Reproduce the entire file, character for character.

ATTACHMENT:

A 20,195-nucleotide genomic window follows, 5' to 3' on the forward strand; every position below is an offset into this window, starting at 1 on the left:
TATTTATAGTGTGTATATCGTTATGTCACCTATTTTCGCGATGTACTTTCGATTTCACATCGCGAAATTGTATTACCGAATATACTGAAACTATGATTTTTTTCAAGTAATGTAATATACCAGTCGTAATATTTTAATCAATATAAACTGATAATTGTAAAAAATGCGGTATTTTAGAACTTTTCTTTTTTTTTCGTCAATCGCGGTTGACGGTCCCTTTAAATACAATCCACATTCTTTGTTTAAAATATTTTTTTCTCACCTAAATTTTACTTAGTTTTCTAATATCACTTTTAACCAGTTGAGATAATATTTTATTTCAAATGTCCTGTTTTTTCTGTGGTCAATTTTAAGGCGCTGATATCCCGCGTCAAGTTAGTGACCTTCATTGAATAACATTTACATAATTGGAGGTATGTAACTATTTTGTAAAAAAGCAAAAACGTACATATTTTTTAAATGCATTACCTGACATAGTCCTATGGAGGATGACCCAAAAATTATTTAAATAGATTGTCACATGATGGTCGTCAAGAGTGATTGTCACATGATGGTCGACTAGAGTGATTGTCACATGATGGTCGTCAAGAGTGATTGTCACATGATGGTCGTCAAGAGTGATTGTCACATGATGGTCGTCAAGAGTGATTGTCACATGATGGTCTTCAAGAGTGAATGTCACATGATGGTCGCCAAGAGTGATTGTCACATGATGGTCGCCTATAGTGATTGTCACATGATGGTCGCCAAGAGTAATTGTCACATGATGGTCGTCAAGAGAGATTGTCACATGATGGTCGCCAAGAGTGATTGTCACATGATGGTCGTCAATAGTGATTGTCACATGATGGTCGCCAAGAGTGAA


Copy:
A 20,195-nucleotide genomic window follows, 5' to 3' on the forward strand; every position below is an offset into this window, starting at 1 on the left:
TATTTATAGTGTGTATATCGTTATGTCACCTATTTTCGCGATGTACTTTCGATTTCACATCGCGAAATTGTATTACCGAATATACTGAAACTATGATTTTTTTCAAGTAATGTAATATACCAGTCGTAATATTTTAATCAATATAAACTGATAATTGTAAAAAATGCGGTATTTTAGAACTTTTCTTTTTTTTTCGTCAATCGCGGTTGACGGTCCCTTTAAATACAATCCACATTCTTTGTTTAAAATATTTTTTTCTCACCTAAATTTTACTTAGTTTTCTAATATCACTTTTAACCAGTTGAGATAATATTTTATTTCAAATGTCCTGTTTTTTCTGTGGTCAATTTTAAGGCGCTGATATCCCGCGTCAAGTTAGTGACCTTCATTGAATAACATTTACATAATTGGAGGTATGTAACTATTTTGTAAAAAAGCAAAAACGTACATATTTTTTAAATGCATTACCTGACATAGTCCTATGGAGGATGACCCAAAAATTATTTAAATAGATTGTCACATGATGGTCGTCAAGAGTGATTGTCACATGATGGTCGACTAGAGTGATTGTCACATGATGGTCGTCAAGAGTGATTGTCACATGATGGTCGTCAAGAGTGATTGTCACATGATGGTCGTCAAGAGTGATTGTCACATGATGGTCTTCAAGAGTGAATGTCACATGATGGTCGCCAAGAGTGATTGTCACATGATGGTCGCCTATAGTGATTGTCACATGATGGTCGCCAAGAGTAATTGTCACATGATGGTCGTCAAGAGAGATTGTCACATGATGGTCGCCAAGAGTGATTGTCACATGATGGTCGTCAATAGTGATTGTCACATGATGGTCGCCAAGAGTGAA